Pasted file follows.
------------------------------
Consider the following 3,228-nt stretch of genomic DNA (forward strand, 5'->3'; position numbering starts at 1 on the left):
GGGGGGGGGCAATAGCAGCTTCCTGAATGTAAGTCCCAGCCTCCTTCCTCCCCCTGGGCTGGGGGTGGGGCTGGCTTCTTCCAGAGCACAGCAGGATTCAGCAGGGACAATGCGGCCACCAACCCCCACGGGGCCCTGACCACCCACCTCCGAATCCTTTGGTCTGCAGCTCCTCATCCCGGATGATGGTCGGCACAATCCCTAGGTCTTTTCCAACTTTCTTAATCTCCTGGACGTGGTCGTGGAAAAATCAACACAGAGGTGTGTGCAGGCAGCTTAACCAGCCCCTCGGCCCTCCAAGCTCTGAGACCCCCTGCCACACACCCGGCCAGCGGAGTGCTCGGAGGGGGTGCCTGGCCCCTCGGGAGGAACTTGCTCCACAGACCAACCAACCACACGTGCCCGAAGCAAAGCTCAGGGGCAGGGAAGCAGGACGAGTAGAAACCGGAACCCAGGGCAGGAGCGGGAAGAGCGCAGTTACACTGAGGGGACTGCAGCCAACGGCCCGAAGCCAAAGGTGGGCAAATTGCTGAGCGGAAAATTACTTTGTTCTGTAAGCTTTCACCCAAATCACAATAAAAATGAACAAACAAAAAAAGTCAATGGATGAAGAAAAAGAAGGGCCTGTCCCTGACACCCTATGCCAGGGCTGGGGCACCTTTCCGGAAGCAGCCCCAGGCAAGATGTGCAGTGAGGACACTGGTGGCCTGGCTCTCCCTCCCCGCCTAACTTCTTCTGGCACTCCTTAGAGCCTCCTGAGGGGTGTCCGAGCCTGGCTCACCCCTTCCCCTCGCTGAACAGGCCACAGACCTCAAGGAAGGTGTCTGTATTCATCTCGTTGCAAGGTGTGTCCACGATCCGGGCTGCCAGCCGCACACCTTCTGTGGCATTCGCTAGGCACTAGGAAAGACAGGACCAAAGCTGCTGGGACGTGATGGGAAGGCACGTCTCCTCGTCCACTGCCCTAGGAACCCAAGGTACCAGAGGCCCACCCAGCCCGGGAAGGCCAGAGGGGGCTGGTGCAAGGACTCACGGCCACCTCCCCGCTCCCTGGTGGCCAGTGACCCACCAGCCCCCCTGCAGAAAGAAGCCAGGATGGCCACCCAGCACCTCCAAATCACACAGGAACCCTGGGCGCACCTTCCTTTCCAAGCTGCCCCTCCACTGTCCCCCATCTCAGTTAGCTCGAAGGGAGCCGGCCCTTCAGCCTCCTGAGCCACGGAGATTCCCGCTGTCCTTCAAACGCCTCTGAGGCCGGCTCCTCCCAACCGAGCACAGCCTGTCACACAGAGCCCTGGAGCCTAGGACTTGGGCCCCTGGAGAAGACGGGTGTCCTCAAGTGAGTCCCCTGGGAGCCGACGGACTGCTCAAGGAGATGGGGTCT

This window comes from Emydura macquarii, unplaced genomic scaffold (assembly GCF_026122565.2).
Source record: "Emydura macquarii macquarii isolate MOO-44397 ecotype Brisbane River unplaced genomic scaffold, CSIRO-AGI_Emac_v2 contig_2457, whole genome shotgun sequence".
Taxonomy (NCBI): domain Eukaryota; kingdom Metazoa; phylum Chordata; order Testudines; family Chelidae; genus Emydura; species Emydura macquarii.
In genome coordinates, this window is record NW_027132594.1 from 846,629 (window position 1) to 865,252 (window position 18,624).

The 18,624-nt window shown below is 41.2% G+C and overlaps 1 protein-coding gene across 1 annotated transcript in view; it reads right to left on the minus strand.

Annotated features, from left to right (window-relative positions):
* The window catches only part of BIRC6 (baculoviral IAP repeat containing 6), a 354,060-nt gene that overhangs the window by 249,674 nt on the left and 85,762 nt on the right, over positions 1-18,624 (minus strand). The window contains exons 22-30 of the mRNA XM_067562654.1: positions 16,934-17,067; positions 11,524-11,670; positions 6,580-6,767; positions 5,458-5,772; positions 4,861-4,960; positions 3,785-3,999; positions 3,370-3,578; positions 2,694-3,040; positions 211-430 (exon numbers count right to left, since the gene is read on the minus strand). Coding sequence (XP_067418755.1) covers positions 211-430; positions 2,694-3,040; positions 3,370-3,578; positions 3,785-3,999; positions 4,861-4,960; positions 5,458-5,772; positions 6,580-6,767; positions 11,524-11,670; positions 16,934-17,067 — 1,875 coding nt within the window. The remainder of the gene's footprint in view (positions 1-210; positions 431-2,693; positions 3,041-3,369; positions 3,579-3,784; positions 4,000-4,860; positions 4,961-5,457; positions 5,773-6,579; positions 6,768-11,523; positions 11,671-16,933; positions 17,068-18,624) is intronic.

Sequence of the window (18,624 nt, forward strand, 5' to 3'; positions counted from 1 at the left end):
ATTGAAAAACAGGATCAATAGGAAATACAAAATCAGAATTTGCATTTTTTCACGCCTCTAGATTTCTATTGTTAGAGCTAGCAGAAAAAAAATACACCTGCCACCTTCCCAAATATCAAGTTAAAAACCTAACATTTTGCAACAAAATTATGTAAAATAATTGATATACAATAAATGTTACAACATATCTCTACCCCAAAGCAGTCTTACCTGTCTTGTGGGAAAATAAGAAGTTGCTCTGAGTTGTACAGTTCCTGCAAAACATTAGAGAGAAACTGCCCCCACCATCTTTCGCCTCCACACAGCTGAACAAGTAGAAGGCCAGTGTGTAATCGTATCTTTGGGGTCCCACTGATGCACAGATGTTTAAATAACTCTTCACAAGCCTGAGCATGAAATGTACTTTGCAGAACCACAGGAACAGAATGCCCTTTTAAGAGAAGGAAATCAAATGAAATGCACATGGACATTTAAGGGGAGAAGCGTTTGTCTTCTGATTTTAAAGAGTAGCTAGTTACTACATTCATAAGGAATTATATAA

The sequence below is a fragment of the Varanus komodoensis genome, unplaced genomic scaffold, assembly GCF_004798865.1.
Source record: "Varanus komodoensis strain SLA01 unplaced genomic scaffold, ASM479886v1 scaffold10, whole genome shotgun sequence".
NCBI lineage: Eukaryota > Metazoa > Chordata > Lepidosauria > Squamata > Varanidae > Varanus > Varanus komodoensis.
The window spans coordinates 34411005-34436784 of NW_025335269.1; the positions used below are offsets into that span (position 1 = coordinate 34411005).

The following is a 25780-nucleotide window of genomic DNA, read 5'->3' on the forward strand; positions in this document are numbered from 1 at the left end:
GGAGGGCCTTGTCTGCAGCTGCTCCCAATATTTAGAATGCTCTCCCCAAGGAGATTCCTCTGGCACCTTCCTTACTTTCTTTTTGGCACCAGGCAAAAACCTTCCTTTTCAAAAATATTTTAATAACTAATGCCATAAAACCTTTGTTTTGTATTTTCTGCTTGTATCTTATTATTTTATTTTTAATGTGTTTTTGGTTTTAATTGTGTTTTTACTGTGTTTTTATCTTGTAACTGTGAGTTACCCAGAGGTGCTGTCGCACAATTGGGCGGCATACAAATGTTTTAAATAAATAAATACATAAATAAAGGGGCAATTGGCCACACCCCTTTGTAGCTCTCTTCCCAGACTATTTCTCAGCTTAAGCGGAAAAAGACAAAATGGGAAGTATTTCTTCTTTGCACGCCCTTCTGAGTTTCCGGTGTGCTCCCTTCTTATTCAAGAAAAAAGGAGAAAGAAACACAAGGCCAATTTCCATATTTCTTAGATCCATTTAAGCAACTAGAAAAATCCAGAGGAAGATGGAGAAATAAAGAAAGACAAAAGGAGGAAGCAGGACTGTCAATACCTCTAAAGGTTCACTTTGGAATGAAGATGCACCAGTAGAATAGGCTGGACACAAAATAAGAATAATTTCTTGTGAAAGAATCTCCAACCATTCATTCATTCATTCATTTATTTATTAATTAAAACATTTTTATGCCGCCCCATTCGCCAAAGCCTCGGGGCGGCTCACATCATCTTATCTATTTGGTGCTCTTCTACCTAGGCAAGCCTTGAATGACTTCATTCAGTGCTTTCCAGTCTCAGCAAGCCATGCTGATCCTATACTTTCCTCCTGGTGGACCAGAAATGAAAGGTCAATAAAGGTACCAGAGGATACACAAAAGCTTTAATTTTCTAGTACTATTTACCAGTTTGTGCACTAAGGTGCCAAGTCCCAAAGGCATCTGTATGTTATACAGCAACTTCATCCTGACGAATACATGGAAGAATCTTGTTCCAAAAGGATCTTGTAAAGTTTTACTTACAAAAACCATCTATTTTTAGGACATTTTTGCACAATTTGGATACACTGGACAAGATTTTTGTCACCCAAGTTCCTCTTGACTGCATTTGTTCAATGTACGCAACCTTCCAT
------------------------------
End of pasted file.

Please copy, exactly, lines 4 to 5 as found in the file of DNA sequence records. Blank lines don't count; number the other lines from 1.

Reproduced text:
Source record: "Emydura macquarii macquarii isolate MOO-44397 ecotype Brisbane River unplaced genomic scaffold, CSIRO-AGI_Emac_v2 contig_2457, whole genome shotgun sequence".
Taxonomy (NCBI): domain Eukaryota; kingdom Metazoa; phylum Chordata; order Testudines; family Chelidae; genus Emydura; species Emydura macquarii.